There are rules for murder mysteries. There must be a victim. A suspect. A detective. The rest is just expanding the permutations. Grant McAllister, a professor of mathematics, once sat down and worked them all out - calculating the different orders and possibilities of a mystery into seven perfect detective stories he quietly published. But that was thirty years ago. Now Grant lives in seclusion, counting the rest of his days. Until Julia Hart, a sharp, ambitious editor knocks on his door. Julia wishes to republish his book. But there are things in the stories that don't add up. Inconsistencies left by Grant that a sharp-eyed editor begins to suspect are more than mistakes. They may be clues, and Julia finds herself with a mystery of her own to solve.
...[a] unique brainteaser of a mystery novel ... The tales are elegant equations, clever variations on classic 'Golden Age' setups: the locked-room murder mystery; the case of the detective-as-killer ... Julia suspects the stories may also be, in hidden ways, autobiographical—even confessional. Why are there seeming errors in certain descriptive passages? Are these intentional clues, pointing to alternate interpretations and solutions? The editor starts imagining variations on the author’s stories. In time, there are enough forking paths in evidence to intrigue a reader of Borges ... Mr. Pavesi, himself a trained mathematician, has created something new under the sun: a book of clever mystery puzzles (with mordant noir endings), a challenging exercise in deconstruction—and one of the most innovative works in recent memory.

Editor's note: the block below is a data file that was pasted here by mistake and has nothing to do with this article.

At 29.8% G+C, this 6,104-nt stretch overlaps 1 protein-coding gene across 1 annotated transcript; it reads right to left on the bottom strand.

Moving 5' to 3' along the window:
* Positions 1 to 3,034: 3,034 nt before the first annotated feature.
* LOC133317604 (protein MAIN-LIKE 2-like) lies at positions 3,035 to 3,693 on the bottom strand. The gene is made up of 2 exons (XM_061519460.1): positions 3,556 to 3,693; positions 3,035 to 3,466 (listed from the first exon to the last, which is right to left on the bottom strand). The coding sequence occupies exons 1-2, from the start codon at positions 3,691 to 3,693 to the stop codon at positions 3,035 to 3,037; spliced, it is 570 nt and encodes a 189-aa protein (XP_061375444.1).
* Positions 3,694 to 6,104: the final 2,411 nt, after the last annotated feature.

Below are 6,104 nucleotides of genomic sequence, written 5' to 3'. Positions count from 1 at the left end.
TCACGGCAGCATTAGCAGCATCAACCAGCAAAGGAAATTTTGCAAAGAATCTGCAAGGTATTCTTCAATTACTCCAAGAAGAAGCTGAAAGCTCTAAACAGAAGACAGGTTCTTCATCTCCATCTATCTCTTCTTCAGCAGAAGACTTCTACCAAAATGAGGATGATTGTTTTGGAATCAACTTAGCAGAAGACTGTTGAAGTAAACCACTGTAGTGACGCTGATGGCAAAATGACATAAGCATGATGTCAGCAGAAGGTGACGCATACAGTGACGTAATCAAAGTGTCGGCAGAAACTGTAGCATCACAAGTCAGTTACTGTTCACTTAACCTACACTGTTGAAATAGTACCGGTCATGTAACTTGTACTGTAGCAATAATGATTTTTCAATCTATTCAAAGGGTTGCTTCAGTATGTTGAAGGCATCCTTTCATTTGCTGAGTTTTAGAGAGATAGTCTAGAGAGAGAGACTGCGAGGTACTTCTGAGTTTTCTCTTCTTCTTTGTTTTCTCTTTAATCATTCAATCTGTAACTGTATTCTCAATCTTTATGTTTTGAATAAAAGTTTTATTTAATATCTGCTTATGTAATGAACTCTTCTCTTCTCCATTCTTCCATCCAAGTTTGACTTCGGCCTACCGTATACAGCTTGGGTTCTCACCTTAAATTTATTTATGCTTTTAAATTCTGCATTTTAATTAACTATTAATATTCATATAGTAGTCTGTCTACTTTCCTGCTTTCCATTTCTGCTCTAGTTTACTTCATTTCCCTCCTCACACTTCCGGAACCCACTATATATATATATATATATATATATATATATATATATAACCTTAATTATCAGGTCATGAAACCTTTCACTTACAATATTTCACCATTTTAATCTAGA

... a cerebral box of delights ... The reader understands that the book is a meta-story about the nature of mystery writing itself, but it’s a sign of Pavesi’s skill that we fall headlong into each of his stories. If that means we’re pawns in his grand chess game, so be it. His revelations are completely unexpected, right up to the end.
As I began The Eighth Detective Alex Pavesi’s debut novel, it immediately became clear that I was in new, undiscovered territory, experiencing a story far different from the traditional mysteries that I normally read and enjoy. Many will recognize it as an English mystery in the style of Agatha Christie. Only two characters occupy the book’s pages, but Pavesi presents readers with a remarkable puzzle that requires explanation and thought. It is mystery fiction in a unique, clever and captivating form. Prepare yourself for an original and exceptional reading experience ... While The Eighth Detective purports to be a novel describing the formula for creating a mystery, never for one moment does it conform to that formula. Pavesi seems willing to break several traditional mystery norms in this exciting first effort, and we await future books with great anticipation.